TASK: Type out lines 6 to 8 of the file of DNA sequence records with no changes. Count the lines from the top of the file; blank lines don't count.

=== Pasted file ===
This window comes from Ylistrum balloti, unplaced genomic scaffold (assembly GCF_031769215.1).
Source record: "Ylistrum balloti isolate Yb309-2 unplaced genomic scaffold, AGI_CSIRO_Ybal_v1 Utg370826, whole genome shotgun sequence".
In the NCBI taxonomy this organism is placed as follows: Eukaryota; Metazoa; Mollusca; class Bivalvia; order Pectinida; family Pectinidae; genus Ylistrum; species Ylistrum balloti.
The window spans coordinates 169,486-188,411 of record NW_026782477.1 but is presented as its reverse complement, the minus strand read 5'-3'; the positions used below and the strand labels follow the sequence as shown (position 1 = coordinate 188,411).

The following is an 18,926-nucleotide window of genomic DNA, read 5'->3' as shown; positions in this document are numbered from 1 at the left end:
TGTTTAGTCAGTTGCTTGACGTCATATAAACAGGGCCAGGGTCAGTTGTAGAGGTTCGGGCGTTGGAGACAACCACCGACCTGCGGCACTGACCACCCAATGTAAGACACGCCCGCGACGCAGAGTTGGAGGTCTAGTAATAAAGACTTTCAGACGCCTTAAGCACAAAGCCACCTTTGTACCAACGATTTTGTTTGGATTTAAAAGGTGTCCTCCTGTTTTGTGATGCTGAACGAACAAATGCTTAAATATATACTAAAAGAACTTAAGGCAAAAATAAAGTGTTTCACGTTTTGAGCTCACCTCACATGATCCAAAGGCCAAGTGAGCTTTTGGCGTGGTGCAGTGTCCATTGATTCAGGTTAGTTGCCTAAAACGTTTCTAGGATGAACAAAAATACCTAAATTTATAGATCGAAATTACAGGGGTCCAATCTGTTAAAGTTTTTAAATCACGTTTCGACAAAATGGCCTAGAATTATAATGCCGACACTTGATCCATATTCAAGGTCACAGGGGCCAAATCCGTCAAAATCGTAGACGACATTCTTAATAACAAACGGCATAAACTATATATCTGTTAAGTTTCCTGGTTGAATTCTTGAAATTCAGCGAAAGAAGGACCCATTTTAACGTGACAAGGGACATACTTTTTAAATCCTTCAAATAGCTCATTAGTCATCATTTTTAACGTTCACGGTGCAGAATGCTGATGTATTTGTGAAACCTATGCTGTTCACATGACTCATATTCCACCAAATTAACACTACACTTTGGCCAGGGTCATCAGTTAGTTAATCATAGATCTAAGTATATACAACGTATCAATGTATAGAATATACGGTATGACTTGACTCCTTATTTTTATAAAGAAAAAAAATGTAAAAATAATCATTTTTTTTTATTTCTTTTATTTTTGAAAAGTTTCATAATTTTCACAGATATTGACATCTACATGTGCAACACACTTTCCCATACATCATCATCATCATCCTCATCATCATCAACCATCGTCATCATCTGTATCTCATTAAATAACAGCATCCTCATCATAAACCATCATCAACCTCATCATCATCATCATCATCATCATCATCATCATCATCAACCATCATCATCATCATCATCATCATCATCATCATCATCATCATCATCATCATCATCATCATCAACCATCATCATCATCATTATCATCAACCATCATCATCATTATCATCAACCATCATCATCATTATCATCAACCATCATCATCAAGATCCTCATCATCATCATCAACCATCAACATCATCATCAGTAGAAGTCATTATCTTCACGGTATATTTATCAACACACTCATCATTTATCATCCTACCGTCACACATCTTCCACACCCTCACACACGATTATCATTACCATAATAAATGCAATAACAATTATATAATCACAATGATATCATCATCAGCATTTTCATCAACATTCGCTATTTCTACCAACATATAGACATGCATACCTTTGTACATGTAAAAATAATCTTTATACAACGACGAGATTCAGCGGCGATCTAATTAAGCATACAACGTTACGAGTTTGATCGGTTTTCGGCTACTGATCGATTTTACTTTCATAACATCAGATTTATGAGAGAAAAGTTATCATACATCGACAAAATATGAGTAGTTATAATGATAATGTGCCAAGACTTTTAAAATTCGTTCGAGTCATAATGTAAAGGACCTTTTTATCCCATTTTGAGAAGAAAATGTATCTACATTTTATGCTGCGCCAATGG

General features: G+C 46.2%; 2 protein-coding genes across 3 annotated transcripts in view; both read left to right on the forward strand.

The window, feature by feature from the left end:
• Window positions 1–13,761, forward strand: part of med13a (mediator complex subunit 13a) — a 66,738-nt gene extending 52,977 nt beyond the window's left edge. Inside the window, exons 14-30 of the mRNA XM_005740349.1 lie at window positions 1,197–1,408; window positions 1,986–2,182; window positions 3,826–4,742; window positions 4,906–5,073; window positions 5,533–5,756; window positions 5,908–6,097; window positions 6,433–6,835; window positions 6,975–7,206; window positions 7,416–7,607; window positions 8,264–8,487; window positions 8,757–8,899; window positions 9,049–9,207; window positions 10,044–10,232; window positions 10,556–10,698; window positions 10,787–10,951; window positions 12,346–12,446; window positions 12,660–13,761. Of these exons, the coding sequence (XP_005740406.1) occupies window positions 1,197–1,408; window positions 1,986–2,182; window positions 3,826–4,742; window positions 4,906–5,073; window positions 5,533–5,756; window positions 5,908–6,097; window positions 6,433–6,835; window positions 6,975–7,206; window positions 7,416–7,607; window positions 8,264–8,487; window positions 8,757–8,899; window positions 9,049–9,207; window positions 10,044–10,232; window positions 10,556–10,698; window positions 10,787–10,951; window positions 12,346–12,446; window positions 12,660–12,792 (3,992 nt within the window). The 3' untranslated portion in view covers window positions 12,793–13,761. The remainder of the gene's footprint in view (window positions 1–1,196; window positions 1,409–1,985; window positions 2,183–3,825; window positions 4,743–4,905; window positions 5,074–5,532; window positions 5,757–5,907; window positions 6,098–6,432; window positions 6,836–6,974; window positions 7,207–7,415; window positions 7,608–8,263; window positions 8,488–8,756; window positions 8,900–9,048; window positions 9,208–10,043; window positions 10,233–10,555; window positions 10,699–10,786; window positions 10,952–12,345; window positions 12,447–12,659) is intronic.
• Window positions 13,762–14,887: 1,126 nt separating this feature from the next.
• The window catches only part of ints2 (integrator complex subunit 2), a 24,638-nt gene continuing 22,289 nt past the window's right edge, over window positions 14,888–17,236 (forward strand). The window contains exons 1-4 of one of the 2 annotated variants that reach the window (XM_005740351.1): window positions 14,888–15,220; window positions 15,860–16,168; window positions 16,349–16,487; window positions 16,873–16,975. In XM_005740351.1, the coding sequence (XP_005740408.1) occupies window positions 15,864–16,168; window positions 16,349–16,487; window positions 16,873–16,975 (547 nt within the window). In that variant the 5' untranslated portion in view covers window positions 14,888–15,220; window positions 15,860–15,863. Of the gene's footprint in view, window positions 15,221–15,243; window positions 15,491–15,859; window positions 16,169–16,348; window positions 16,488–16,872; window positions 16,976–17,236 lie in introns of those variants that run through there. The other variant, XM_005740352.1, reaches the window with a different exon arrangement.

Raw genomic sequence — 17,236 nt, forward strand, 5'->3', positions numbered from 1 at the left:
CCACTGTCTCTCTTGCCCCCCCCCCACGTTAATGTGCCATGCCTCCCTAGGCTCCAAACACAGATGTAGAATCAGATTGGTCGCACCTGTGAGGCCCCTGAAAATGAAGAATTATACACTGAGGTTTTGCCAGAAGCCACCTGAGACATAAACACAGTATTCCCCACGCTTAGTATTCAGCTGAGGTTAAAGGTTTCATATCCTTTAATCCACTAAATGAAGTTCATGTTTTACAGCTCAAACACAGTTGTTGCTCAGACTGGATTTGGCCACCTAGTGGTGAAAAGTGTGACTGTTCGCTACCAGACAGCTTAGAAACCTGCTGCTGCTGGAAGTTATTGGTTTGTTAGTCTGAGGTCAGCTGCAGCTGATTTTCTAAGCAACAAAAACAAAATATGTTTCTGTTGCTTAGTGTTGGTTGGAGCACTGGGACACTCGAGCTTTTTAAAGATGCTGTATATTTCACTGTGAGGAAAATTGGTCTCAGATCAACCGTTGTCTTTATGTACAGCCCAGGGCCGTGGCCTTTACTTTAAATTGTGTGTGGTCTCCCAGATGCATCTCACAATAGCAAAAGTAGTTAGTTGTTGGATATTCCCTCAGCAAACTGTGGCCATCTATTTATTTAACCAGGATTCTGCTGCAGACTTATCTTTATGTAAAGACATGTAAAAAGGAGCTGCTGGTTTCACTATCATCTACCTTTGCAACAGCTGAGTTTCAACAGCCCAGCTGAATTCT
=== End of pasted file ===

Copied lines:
TGTTTAGTCAGTTGCTTGACGTCATATAAACAGGGCCAGGGTCAGTTGTAGAGGTTCGGGCGTTGGAGACAACCACCGACCTGCGGCACTGACCACCCAATGTAAGACACGCCCGCGACGCAGAGTTGGAGGTCTAGTAATAAAGACTTTCAGACGCCTTAAGCACAAAGCCACCTTTGTACCAACGATTTTGTTTGGATTTAAAAGGTGTCCTCCTGTTTTGTGATGCTGAACGAACAAATGCTTAAATATATACTAAAAGAACTTAAGGCAAAAATAAAGTGTTTCACGTTTTGAGCTCACCTCACATGATCCAAAGGCCAAGTGAGCTTTTGGCGTGGTGCAGTGTCCATTGATTCAGGTTAGTTGCCTAAAACGTTTCTAGGATGAACAAAAATACCTAAATTTATAGATCGAAATTACAGGGGTCCAATCTGTTAAAGTTTTTAAATCACGTTTCGACAAAATGGCCTAGAATTATAATGCCGACACTTGATCCATATTCAAGGTCACAGGGGCCAAATCCGTCAAAATCGTAGACGACATTCTTAATAACAAACGGCATAAACTATATATCTGTTAAGTTTCCTGGTTGAATTCTTGAAATTCAGCGAAAGAAGGACCCATTTTAACGTGACAAGGGACATACTTTTTAAATCCTTCAAATAGCTCATTAGTCATCATTTTTAACGTTCACGGTGCAGAATGCTGATGTATTTGTGAAACCTATGCTGTTCACATGACTCATATTCCACCAAATTAACACTACACTTTGGCCAGGGTCATCAGTTAGTTAATCATAGATCTAAGTATATACAACGTATCAATGTATAGAATATACGGTATGACTTGACTCCTTATTTTTATAAAGAAAAAAAATGTAAAAATAATCATTTTTTTTTATTTCTTTTATTTTTGAAAAGTTTCATAATTTTCACAGATATTGACATCTACATGTGCAACACACTTTCCCATACATCATCATCATCATCCTCATCATCATCAACCATCGTCATCATCTGTATCTCATTAAATAACAGCATCCTCATCATAAACCATCATCAACCTCATCATCATCATCATCATCATCATCATCATCATCATCAACCATCATCATCATCATCATCATCATCATCATCATCATCATCATCATCATCATCATCATCATCAACCATCATCATCATCATTATCATCAACCATCATCATCATTATCATCAACCATCATCATCATTATCATCAACCATCATCATCAAGATCCTCATCATCATCATCAACCATCAACATCATCATCAGTAGAAGTCATTATCTTCACGGTATATTTATCAACACACTCATCATTTATCATCCTACCGTCACACATCTTCCACACCCTCACACACGATTATCATTACCATAATAAATGCAATAACAATTATATAATCACAATGATATCATCATCAGCATTTTCATCAACATTCGCTATTTCTACCAACATATAGACATGCATACCTTTGTACATGTAAAAATAATCTTTATACAACGACGAGATTCAGCGGCGATCTAATTAAGCATACAACGTTACGAGTTTGATCGGTTTTCGGCTACTGATCGATTTTACTTTCATAACATCAGATTTATGAGAGAAAAGTTATCATACATCGACAAAATATGAGTAGTTATAATGATAATGTGCCAAGACTTTTAAAATTCGTTCGAGTCATAATGTAAAGGACCTTTTTATCCCATTTTGAGAAGAAAATGTATCTACATTTTATGCTGCGCCAATGG

General features: G+C 46.2%; 2 protein-coding genes across 3 annotated transcripts in view; both read left to right on the forward strand.

The window, feature by feature from the left end: